The pressure the Dublin forwards were under was underlined by the fact they kicked four wides compared to one for Mayo and though Dublin won five of Mayo's ten kick-outs overall it was their most ineffectual first half performance for a long time.
Referee Conor Lane kept a tight rein on the contest booking five players, Mayo's Matthew Ruane, Stephen Coen and Dublin's John Small, Brian Fenton and Michael Darragh Macauley.
Dublin knew they had to improve and they did exactly that hitting an unanswered 2-6 in the first 12 minutes of the second half.
Mayo's kick out strategy came apart as Dublin won five of Mayo's first re-starts and once the All-Ireland champions are given possession and allowed to play on the front foot they will punish anybody.
But it was team captain and goalkeeper Stephen Cluxton who kicked off the Dublin comeback when he stopped a Paddy Durcan point and the ball was scrambled clear and Dublin built along the Cusack Stand before Ciaran Kilkenny released Con O'Callaghan who drove low past Hennelly.
Dublin tagged on four quick points with Paul Mannion singly handedly destroying the Mayo full back before Jim Gavin's side virtually wrapped up the game in the 46 minute.
Kilkenny floated a free into the danger zone where O'Callaghan rose unchallenged to secure possession before literally gliding past Keegan and find the net. Mannion added his fifth point from play soon afterwards to give Dublin a ten point lead in the 46 minute.
Mayo were shell shocked which was underlined by a bout of woeful shooting during which they kicked four wides.
But Colm Boyle continued to drive them forward and they finally got some tangible rewards when Keegan got inside the Dublin defence to side foot the ball past Cluxton with 20 minutes left. It was the first goal Dublin had conceded from play in the 2019 championship.
The introduction of veteran Andy Moran brought an enormous roar from the Mayo fans in the sell-out attendance.
But there was never the remotest possibility of them staging a heroic comeback and any lingering doubt about the outcome disappeared in the 60 minute when O'Callaghan – now being marked by substitute Eoin O'Donoghue – found Brian Fenton galloping through the centre and he made no mistake from close range with the referee playing an excellent advantage.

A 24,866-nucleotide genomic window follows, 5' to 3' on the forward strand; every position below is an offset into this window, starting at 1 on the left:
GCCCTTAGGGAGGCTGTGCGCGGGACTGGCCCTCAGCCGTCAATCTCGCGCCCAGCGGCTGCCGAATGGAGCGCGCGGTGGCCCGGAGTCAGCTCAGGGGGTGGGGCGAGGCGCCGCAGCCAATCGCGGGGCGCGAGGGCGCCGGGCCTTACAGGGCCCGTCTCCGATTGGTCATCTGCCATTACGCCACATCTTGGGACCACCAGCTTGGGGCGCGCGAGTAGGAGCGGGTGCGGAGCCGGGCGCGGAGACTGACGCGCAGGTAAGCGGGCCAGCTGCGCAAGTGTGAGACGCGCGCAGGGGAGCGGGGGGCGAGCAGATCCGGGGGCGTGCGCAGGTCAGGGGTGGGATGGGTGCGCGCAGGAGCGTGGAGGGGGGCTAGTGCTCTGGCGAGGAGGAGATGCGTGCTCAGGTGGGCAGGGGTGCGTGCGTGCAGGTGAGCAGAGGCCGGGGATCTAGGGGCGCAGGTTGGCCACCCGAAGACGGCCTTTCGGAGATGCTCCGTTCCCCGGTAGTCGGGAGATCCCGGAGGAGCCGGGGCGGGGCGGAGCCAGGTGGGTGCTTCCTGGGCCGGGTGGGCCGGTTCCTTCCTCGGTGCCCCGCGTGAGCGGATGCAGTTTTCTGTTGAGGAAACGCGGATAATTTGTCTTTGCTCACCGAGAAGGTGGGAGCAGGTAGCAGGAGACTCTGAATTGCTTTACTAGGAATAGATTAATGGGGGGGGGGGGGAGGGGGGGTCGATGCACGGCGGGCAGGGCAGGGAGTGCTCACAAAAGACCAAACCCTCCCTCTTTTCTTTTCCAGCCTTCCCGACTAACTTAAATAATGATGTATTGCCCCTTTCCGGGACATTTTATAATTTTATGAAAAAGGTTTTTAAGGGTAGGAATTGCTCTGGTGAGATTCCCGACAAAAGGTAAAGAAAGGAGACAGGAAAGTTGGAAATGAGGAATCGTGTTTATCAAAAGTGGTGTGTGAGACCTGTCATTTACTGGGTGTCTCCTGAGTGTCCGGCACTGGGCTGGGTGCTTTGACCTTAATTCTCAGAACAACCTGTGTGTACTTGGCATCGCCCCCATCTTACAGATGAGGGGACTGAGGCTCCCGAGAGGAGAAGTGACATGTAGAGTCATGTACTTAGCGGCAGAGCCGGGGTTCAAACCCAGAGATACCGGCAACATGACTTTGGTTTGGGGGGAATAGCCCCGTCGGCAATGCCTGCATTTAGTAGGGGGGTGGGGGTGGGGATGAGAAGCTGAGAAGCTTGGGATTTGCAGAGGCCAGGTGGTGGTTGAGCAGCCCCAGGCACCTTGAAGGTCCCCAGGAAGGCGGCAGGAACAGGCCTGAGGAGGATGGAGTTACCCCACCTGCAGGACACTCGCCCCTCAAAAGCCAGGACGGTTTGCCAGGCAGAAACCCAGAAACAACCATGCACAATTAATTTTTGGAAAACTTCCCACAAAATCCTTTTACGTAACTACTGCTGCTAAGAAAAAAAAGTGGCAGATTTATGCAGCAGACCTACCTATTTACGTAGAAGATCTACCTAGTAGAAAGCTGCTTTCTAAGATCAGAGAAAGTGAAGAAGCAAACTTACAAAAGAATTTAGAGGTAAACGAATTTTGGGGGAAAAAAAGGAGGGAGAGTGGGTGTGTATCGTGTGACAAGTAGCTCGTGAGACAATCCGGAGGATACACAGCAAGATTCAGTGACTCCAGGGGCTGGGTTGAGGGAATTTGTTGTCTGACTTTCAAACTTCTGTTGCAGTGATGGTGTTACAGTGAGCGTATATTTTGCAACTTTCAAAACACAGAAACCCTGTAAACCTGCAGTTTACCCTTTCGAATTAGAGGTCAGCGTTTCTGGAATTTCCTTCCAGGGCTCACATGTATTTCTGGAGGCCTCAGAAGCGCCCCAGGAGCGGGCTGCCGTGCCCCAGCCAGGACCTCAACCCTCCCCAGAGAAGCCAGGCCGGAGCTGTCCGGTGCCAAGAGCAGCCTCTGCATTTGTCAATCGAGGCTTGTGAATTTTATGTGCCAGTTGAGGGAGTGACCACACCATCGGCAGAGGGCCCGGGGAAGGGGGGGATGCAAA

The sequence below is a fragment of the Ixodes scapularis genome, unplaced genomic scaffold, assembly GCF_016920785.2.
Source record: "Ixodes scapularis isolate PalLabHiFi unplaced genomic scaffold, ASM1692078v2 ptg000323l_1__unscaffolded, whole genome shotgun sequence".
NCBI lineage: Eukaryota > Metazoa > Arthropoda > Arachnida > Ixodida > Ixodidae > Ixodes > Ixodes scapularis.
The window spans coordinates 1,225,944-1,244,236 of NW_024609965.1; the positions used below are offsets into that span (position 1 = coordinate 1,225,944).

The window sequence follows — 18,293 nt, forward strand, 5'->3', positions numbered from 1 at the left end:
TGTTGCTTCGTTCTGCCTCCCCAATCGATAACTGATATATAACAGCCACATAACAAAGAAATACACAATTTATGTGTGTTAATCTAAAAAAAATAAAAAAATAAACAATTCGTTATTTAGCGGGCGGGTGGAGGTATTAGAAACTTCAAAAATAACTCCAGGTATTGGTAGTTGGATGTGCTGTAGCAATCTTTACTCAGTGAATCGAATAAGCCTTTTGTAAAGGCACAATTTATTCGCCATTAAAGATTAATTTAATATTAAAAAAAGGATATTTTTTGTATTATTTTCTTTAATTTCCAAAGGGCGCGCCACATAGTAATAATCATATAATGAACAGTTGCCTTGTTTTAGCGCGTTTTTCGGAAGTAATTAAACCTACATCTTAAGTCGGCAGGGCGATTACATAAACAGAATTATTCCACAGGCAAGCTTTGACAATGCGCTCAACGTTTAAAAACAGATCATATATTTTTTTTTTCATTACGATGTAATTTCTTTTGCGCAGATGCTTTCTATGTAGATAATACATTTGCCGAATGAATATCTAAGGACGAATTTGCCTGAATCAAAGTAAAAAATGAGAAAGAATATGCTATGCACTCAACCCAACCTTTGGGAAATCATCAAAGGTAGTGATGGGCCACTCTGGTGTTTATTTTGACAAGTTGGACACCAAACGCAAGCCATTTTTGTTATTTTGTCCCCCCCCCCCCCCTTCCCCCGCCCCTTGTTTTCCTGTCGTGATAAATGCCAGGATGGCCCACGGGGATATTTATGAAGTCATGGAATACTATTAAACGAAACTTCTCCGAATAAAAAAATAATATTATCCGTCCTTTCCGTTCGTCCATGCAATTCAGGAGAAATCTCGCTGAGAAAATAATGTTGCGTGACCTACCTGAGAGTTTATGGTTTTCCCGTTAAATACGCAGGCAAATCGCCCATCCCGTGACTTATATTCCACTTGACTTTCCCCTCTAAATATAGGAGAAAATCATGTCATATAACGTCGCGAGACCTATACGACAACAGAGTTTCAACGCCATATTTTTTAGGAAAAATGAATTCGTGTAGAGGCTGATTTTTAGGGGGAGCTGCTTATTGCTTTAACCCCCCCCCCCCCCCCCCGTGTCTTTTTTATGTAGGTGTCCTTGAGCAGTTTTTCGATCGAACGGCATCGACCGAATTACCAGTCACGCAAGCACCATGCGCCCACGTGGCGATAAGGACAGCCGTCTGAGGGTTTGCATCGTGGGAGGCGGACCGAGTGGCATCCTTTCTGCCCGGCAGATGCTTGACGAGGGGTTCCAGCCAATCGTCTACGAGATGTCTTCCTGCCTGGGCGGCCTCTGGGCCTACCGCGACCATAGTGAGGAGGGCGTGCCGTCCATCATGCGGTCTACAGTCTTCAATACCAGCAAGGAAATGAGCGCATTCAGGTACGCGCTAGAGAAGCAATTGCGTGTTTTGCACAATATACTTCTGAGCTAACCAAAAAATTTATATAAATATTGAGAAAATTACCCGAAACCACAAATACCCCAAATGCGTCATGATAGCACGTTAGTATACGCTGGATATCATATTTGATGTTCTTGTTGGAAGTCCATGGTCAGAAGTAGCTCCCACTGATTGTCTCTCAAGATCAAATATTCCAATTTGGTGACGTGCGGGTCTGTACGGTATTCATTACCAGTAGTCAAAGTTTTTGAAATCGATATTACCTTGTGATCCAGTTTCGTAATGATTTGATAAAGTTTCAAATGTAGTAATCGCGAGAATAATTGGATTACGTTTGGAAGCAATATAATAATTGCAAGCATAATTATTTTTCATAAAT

The introduction of Tom Parsons back for his first appearance since suffering a horrific knee injury in the early stages of the 2017 championship was a signal that even the Mayo management knew the game was over.
What kept the fans in their seats was the possibility of Diarmuid Connolly making a late appearance and Jim Gavin didn't disappoint sent on the St Vincent's player along with Paddy Andrew in injury time.
Mayo finished the game with 14 men after Cillian O'Connor was sent off on a second yellow card while Cormac Costello was black carded deep in injury.
This was Dublin's biggest win over Mayo during this decade – they had beaten then by seven points in the 2015 semi-final replay. It had all the hallmarks of the end of an era in a rivalry which has dominated Gaelic football in this decade.
Scorers: Dublin: D Rock 0-6 (6f), C O Callaghan 2-0, P Mannion 0-5, B Fenton 1-1, N Scully and B Howard 0-1 each. Mayo: C O'Connor 0-3 (2f), L Keegan 1-0, P Durcan 0-2, C Boyle, J Carr, S Coen, S O'Shea, F Boland 0-1 each.
Dublin: S Cluxton; D Byrne, J Cooper, M Fitzsimons; J McCaffrey, J McCarthy, J Small; B Fenton, M D Macauley; N Scully, C Kilkenny, B Howard; P Mannion, C O'Callaghan, D Rock. Subs: C O'Sullivan for Macauley (50), E Murchan for Small (63), C Costello for Mannion (65), P McMahon for Cooper (69), D Connolly for Scully 70 +1, P Andrews for O'Callaghan 70+1.
Mayo: R Hennelly; C Barrett, B Harrison, L Keegan; S Coen, C Boyle, D Vaughan; A O'Shea, M Ruane; F McDonagh, S O'Shea, P Durcan, D O'Connor, C O'Connor J Carr. Subs: K Higgins for Vaughan (30), K McLoughlin for McDonagh (50), A Moran for Carr (53), E O'Donoghue for Boyle (58), T Parsons for S O'Shea (60), F Boland for D O'Connor (69).
Referee: Conor Lane (Cork).